The Ethio-Eritrean Conflict: An Essay .

And finally, the conflict will almost certainly extract both Eritrea and Ethiopia from their involvement in the Congo where they had supported President Laurent-Désiré Kabila's rise to power in 1996-1997.[42]

The Ethio-Eritrean Conflict: An Essay in Interpretation

The Ethio-Eritrean Conflict: AnEssay in InterpretationWRITENETPrunier, Gerard

The Ethio-Eritrean conflict: Anessay in interpretation

[35] Given the higher standards of education of the Eritreo-Tigreans, they often filled important economic positions in Ethiopia itself where almost half a million lived before the May-June conflict. Over half of the small mechanical enterprises in Ethiopia, 95 per cent of the garages and 70 per cent of electric equipment companies belonged to Eritreans. (Information from Petroleum Transport Association of Ethiopia)

the ethio eritrean conflict an essay in interpretation

[20] , "The Ethio-Eritrean Conflict", No. 24 (August-September 1998). is the US-based newsletter of the Oromo Liberation Front (OLF). The Oromo, who want independence or at least a large amount of autonomy the Addis-Ababa government, remained neutral in the conflict.

04/12/2014 · The ethio eritrean conflict an essay in interpretation

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When it broke out in May 1998, the Ethio-Eritrean conflict surprised most observers because many circumstances seemed to favour good relations between the two countries.

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This is in many ways a correct analysis, but one stopping short of another comment which would include the OLF itself: attitudes towards the war were not dictated by "national" feeling of the kind, say, of the anti-German feeling in France in August 1914. The various Ethiopian political forces positioned themselves in relationship to the conflict according to their positions on internal politics. This fits within our analysis above: just as the war can be seen as a Tigrean civil war, it was perceived in Ethiopia not as a matter of "foreign conflict" but as a problem of domestic politics. And although the political scene in Eritrea is much more controlled than in Ethiopia, the same was in practice true. The demonstrations against "Ethiopian imperialism" which were staged in Asmara owed little to spontaneous popular feelings. But they nevertheless reflected a basic popular worry: would not "the Ethiopians" come back and try to reconquer their former province which had been independent for only five years? This worry was particularly strong among the Moslem lowlanders. They knew that they had been largely marginalized within the Christian-led PFDJ. To see that same PFDJ now fighting a war with its Christian cousins from Tigray, surely meant that the situation was indeed serious. This line of reasoning was extremely beneficial to the Eritrean Government which could thus rather cheaply buy a modicum of support from its largely alienated non-Tigrean Moslem population.[21]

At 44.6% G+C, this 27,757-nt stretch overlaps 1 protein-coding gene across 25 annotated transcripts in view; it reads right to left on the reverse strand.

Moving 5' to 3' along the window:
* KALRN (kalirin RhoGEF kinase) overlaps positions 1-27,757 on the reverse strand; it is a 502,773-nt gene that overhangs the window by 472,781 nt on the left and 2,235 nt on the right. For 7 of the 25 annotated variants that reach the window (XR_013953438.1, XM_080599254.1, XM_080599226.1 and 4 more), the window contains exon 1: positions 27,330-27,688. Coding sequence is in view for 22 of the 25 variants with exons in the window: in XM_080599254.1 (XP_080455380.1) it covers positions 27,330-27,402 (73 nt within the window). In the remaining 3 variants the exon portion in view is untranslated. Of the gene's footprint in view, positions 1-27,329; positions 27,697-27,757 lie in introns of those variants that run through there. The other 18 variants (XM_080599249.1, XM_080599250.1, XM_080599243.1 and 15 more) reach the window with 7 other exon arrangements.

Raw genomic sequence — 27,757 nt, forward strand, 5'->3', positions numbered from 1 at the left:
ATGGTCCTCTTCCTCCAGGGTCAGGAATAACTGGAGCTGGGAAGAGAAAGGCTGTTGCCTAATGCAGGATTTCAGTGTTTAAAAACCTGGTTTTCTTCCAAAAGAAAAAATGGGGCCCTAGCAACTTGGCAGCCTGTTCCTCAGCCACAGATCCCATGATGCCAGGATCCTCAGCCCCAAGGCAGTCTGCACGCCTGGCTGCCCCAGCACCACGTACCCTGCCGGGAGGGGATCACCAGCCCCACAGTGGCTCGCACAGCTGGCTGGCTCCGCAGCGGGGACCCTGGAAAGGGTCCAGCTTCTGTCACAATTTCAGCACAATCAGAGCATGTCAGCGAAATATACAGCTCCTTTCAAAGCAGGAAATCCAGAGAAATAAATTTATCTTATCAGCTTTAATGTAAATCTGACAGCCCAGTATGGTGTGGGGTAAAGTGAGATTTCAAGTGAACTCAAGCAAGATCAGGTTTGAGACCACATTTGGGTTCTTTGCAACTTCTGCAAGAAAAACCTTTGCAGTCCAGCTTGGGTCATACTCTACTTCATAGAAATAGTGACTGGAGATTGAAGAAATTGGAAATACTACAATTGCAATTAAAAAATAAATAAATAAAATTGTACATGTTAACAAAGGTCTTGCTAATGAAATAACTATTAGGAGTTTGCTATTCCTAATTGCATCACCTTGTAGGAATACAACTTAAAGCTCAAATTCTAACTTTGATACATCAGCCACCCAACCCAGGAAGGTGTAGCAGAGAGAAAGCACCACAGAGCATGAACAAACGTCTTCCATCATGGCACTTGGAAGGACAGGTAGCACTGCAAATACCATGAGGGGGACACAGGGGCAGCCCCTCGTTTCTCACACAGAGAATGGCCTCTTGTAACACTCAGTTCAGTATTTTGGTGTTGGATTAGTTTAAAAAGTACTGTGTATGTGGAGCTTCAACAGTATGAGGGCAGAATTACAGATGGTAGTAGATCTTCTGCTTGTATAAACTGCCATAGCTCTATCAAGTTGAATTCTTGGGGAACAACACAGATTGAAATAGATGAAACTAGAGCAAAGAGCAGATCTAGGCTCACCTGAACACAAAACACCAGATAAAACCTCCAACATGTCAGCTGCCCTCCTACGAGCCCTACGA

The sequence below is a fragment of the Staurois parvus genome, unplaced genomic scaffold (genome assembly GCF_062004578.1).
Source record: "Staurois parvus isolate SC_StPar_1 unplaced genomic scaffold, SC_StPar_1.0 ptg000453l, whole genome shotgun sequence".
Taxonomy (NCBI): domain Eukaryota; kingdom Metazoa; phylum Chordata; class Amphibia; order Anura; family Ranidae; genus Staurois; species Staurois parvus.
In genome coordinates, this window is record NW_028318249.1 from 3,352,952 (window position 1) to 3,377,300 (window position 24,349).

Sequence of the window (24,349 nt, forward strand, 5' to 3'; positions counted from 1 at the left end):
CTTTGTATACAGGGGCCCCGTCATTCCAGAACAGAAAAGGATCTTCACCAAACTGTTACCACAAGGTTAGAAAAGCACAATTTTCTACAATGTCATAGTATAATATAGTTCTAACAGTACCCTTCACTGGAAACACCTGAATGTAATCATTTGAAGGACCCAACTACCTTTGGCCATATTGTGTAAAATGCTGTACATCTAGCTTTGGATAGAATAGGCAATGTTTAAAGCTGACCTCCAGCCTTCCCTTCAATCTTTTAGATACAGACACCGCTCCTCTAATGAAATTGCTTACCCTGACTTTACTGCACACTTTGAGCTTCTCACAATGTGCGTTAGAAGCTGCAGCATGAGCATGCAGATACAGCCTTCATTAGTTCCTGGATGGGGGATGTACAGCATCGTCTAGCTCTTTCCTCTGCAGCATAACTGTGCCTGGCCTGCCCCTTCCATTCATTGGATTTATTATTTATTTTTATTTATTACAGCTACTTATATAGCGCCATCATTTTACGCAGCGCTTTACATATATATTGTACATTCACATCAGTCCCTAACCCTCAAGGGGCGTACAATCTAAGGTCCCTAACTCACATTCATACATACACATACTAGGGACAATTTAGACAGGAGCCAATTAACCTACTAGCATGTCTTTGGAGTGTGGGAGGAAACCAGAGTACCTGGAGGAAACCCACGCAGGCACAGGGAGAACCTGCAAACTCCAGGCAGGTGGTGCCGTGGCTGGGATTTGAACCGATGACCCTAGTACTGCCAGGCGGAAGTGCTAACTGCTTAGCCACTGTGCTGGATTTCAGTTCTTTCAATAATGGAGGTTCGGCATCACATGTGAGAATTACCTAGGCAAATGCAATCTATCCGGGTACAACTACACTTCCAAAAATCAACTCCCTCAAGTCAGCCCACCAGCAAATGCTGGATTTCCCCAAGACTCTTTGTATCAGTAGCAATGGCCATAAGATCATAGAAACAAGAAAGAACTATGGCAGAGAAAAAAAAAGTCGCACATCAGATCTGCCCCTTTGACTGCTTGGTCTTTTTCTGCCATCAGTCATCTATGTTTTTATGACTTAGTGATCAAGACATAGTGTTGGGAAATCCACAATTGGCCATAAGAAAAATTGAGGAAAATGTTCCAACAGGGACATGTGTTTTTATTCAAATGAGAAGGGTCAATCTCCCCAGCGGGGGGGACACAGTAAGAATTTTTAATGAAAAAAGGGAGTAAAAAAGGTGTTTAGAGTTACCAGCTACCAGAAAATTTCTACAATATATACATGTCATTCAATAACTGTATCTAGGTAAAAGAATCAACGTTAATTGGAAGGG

The Ethio-Eritrean conflict was unusual in contemporary Africa in that it was a ..

Internet Responses to the Ethio-Eritrean Conflict

In the absence of tangible evidence and/or valid and verifiable information in regards to political issues, people tend to come up with their own interpretation and a significant number of Ethiopians have surmised that the Ethiopian government is ready to hand over Badme to Eritrea, and this conjecture of the Ethiopian observers is based on PM Haile-Mariam and Ato Abay’s assertions. And by default or by design, President Omar al- Bashir of Sudan made an official visit to Ethiopia on April 2, 2017, and among the many important issues that he discussed and exchanged with PM Haile-Mariam, he suggested that Eritrea be returned to the Horn of Africa regional organization, IGAD or Inter-Governmental Agency for Development; at the same time, Egyptian envoys have gone to Eritrea and had a stay with the Eritrean naval forces.

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Eritrean Conflict: An Essay in Interpretation"

As I have done in the past and underscored in my previous writings, I like to share with my fellow Ethiopians and the government officials (especially those who would represent Ethiopia in the peace negotiation) in Ethiopia what I have argued all along since 2000. My main concern is transparency and accountability in the policy making matrix and the peoples’ role and say in the decision making process. It is understandable that governments represent people especially in relatively democratic societies, but the government ought to inform the people and seek feedback from them long before any policy is implemented. In the context of this essay, thus, I want to stress that the Ethiopian government should not take any political measure in regards to the Ethiopian-Eritrean relations without the knowledge and endorsement of the people, and this rationale reminds me of a paper entitled A New Paradigm in Ethiopian Politics: A Discussion on what Ethiopians can do at this historical juncture to bring about change in Ethiopia that I contributed in 2008. Below is an excerpt of the article:

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(00) The topic of this brief deserves more research and more space to dojustice to it. This modest reflective essay is prompted by the current ominousevents with regard to “boundaries” swirling around The Hague, New York andEthiopia-Eritrea. It focuses, understandably, on making, unmaking and remakingof boundaries in the region. As fate would have it, this is now the fourth timein the last half-century that the United Nations Organization has been seizedwith crucial decision-making on territorial sovereignty issues involvingEthiopia. That historical fact itself points to a need to look at Ethiopia andthe UNO in perspective, as one contemplates what is in process currently.